Roughy its 3/4 Hydrogen 1/4 Helium and a pinch of the rest...if you want more precise numbers...
[1]:

Hydrogen and helium are estimated to make up roughly 74% and 24% of all baryonic matter in the universe respectively. Despite comprising only a very small fraction of the universe, the remaining "heavy elements" can greatly influence astronomical phenomena. Only about 2% (by mass) of the Milky Way galaxy's disk is composed of heavy elements.

i.e. 74+24+2=100, but

In astronomy, a "metal" is any element other than hydrogen or helium.

—Preceding unsigned comment added by 67.174.157.126 (talk) 11:42, 24 May 2008 (UTC)

## I'll take this one.

I've got a few books regarding metals/chemistry from the library, and will be adding references/content over the course of the next n weeks, where n = randInt(0,52). Ziggy Sawdust 17:26, 30 April 2008 (UTC)

## Periodic table

I think there should be a picture of the periodic table more prominently in this article. There is a clear, interesting & very visible difference between metals & not-metals when you look at the periodic table. —Preceding unsigned comment added by 78.86.146.148 (talk) 22:55, 19 June 2008 (UTC)

I second this, in fact I was just coming here to say this! There must be a usable graphic of the P. Table with a nice black zigzag line seperating metals from non- metals. IceDragon64 (talk) 22:32, 26 April 2009 (UTC)

Would this do?

Daniel (talk) 11:21, 10 August 2009 (UTC)

Would this do?

## I have created a new metal-nonmetal periodic table.

Group # 1 2 3 4 5 6 7 8 9 10 11 12 13 14 15 16 17 18
Period
1
1
H
2
He
2 3
Li
4
Be

5
B
6
C
7
N
8
O
9
F
10
Ne
3 11
Na
12
Mg

13
Al
14
Si
15
P
16
S
17
Cl
18
Ar
4 19
K
20
Ca
21
Sc
22
Ti
23
V
24
Cr
25
Mn
26
Fe
27
Co
28
Ni
29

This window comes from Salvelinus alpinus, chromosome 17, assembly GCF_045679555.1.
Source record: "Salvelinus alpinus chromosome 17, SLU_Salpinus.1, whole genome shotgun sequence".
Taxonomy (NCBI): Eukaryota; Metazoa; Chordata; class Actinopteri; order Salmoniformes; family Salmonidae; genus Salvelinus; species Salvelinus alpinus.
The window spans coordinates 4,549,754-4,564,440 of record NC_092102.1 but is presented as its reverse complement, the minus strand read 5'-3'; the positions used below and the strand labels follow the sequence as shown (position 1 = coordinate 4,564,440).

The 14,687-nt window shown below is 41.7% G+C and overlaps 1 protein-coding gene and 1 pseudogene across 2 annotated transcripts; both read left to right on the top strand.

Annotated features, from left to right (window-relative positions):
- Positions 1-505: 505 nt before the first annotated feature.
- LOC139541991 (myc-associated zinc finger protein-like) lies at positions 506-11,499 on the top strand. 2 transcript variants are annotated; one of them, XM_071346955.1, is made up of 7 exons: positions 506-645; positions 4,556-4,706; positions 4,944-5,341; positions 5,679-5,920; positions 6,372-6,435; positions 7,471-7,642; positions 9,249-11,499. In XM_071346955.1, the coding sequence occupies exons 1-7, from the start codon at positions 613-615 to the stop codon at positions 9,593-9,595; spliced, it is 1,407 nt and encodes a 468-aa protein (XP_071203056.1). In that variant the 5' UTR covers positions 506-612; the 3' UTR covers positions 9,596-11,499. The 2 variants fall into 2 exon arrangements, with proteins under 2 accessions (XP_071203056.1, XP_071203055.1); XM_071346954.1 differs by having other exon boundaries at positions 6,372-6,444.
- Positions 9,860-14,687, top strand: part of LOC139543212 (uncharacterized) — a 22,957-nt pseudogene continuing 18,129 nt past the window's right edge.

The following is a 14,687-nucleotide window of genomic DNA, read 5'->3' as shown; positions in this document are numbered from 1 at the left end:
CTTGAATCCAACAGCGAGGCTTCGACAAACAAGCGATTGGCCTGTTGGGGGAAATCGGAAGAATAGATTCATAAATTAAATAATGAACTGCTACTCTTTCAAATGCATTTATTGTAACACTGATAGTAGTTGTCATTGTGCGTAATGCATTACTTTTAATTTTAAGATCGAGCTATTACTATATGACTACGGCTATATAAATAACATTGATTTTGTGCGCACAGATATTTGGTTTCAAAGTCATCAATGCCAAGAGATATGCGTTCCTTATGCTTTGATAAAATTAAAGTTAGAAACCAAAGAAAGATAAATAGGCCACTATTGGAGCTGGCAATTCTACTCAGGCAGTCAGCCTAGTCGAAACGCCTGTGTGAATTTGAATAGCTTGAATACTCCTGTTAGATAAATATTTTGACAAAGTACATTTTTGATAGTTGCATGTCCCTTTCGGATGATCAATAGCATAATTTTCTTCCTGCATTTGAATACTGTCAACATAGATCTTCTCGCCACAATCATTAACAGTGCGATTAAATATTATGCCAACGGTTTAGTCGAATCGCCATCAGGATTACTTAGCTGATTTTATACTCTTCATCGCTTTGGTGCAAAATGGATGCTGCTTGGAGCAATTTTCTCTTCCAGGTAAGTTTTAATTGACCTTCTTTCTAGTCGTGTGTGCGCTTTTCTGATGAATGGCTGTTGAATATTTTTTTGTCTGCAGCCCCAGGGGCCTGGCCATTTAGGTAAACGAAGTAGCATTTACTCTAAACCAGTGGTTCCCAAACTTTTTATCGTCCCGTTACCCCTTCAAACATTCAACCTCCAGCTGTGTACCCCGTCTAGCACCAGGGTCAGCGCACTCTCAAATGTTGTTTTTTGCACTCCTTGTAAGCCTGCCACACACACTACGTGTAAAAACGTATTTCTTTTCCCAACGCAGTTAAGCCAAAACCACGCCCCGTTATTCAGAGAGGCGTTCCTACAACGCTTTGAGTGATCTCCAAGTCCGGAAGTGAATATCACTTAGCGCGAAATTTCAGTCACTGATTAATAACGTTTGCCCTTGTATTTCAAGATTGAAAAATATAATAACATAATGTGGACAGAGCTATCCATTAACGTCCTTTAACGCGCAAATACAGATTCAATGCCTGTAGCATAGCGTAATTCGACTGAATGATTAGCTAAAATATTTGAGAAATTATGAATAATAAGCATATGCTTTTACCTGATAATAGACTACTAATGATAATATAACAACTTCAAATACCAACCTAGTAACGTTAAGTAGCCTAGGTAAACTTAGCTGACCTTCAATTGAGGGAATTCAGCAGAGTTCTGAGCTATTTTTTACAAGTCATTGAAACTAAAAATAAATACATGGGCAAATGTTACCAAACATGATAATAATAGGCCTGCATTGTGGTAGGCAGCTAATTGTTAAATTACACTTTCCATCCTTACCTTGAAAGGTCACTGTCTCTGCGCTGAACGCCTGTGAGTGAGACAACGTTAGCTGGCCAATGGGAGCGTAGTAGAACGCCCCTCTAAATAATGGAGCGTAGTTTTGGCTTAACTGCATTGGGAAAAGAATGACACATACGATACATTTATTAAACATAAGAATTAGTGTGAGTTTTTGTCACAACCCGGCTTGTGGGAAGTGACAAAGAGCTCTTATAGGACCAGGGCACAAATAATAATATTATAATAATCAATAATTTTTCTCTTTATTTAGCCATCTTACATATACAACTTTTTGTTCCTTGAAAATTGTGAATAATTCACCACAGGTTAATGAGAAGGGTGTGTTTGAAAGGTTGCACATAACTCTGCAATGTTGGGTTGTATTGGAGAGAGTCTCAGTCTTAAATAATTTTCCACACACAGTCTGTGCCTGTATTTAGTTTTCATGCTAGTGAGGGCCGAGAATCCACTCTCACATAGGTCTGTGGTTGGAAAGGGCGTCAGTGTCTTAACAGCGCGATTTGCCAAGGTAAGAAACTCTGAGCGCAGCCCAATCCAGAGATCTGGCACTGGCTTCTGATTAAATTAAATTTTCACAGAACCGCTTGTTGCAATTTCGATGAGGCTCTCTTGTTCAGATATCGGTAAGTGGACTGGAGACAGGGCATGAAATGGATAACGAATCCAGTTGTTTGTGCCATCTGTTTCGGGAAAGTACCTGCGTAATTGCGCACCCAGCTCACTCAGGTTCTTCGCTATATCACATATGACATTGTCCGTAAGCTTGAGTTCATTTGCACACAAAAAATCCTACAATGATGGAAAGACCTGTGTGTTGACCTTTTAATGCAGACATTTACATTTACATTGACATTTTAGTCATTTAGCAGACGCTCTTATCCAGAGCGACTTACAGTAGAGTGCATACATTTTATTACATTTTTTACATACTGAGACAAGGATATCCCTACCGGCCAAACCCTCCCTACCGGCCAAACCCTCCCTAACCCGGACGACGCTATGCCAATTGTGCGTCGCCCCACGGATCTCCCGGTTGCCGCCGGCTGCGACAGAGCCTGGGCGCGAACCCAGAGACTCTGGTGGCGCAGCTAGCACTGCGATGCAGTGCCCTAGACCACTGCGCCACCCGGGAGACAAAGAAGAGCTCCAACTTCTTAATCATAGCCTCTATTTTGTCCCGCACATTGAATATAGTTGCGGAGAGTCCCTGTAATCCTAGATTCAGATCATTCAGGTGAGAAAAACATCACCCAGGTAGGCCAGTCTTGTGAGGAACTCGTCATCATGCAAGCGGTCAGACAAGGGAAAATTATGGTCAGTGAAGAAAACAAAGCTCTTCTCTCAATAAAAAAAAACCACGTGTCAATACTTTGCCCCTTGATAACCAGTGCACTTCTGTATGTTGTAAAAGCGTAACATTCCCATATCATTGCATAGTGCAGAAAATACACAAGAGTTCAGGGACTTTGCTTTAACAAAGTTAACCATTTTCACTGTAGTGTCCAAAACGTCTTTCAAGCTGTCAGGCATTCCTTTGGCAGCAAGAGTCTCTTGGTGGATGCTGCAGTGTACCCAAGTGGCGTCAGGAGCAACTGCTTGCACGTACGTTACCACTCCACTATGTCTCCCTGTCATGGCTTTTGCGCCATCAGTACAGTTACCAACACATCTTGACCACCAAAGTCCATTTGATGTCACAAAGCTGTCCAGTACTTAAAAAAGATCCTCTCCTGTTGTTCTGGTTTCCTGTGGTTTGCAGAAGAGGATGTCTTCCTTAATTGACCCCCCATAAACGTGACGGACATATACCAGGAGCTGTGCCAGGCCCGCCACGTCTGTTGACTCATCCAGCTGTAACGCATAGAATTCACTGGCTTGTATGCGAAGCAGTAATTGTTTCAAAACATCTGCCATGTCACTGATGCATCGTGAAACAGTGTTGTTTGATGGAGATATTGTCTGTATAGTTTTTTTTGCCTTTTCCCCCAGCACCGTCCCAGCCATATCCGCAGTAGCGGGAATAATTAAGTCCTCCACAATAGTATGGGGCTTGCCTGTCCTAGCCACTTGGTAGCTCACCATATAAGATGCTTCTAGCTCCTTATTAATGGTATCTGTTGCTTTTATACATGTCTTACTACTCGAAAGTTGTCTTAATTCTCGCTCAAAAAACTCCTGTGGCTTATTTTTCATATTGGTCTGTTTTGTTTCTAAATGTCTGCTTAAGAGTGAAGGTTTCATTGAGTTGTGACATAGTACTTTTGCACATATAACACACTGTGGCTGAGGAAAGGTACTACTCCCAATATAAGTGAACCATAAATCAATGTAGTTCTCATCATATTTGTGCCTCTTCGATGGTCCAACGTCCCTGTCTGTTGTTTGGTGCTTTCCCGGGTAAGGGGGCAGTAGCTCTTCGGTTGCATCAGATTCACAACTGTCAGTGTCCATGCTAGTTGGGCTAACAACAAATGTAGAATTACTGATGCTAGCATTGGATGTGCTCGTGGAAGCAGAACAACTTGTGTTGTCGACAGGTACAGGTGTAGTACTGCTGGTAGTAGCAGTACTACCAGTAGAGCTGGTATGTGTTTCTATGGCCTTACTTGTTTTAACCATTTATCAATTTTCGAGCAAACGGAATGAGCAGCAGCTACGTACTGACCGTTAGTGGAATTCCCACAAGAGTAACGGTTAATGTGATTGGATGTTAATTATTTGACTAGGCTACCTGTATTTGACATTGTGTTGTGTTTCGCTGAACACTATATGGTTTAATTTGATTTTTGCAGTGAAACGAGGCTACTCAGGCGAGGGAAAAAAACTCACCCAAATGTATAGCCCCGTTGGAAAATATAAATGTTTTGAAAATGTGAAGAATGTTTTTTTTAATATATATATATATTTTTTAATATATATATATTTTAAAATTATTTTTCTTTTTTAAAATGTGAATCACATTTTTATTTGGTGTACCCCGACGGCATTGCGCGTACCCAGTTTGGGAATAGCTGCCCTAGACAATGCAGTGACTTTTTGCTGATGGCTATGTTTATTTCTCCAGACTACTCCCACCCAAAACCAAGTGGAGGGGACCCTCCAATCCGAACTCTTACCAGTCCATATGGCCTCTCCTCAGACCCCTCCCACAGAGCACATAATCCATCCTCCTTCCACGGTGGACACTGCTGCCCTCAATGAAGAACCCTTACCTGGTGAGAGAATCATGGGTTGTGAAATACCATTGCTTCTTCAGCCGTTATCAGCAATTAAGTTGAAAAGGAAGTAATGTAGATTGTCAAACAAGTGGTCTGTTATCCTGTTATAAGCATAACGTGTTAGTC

Cu
30
Zn
31
Ga
32
Ge
33
As
34
Se
35
Br
36
Kr
5 37
Rb
38
Sr
39
Y
40
Zr
41
Nb
42
Mo
43
Tc
44
Ru
45
Rh
46
Pd
47
Ag
48
Cd
49
In
50
Sn
51
Sb
52
Te
53
I
54
Xe
6 55
Cs
56
Ba
71
Lu
72
Hf
73
Ta
74
W
75
Re
76
Os
77
Ir
78
Pt
79
Au
80
Hg
81
Tl
82
Pb
83
Bi
84
Po
85
At
86
Rn
7 87
Fr
88
Ra
103
Lr
104
Rf
105
Db
106
Sg
107
Bh
108
Hs
109
Mt
110
Ds
111
Rg
112
Cn

* Lanthanides 57
La
58
Ce
59
Pr
60
Nd
61
Pm
62
Sm
63
Eu
64
Gd
65
Tb
66
Dy
67
Ho
68
Er
69
Tm
70
Yb

** Actinides 89
Ac
90
Th
91
Pa
92
U
93
Np
94
Pu
95
Am
96
Cm
97
Bk
98
Cf
99
Es
100
Fm
101
Md
102
No

Element categories in the periodic table

 Metals Other nonmetals

Unsigned - [2] 05:09, 3 December 2010 User:Wd930

Note: The colors used for this table have changed. See {{periodic table (metals and nonmetals)}}. -DePiep (talk) 14:49, 27 December 2012 (UTC)

## Inaccuracies

I have added a disputed label because there is a bunch of inaccuracies. Jcwf (talk) 02:16, 3 August 2008 (UTC)

### Band structures

Metals do not necessarily have 'overlapping' conduction and valence bands. (In fact that is the definition of a semimetal, not a metal). It is sufficient to have some incompletely filled band. I.e. the Fermi level needs to fall inside a band rather than in a gap between bands. (One might add that the band has to be broad enough that it overcomes any localizing potentials, but this is a refinement related to Hubbard's U etc.) Jcwf (talk) 02:07, 8 June 2008 (UTC)

Off course. Fixed.NIMSoffice (talk) 04:38, 18 May 2009 (UTC)

### Is this really true?

..Covalently bonded crystals can only be deformed by breaking the bonds between atoms, thereby resulting in fragmentation of the crystal..

If it is all diamond processing should be forbidden! Jcwf (talk) 02:05, 3 August 2008 (UTC)

Ha? Nergaal (talk) 10:25, 3 August 2008 (UTC)

It all depends whether deformation is reversible or irreversible. Off course you can bend diamond without breaking bonds, but it will relax upon release. NIMSoffice (talk) 04:38, 18 May 2009 (UTC)

### Boiling points

Alkali metals have the lowest boiling points? Really? How about mercury? Jcwf (talk) 02:16, 3 August 2008 (UTC)

And gallium... anyways, it probably meant on average. Nergaal (talk) 10:26, 3 August 2008 (UTC)

### The free-electron model

There is really only one element for which this model is more or less accurate (cesium). For all others the fermi surface is far from spherical. Nevertheless a metal like silver is a better metal than cesium. How is the free-electron model explaining that??? Jcwf (talk) 02:16, 3 August 2008 (UTC)

Define better! While silver has excellent DC conductivity, the alkali metals generally (and especially the heavier ones) have lower interband transitions making them better optically. Since interband transitions are a perturbation to the free-electron model, alkalis are arguably the most "metallic" metals.

### Thermal conductivity

Thermal conductivity does not even primarily result from metallic bonding, see there for discussion. Jcwf (talk) 02:19, 3 August 2008 (UTC)

### Definition

Done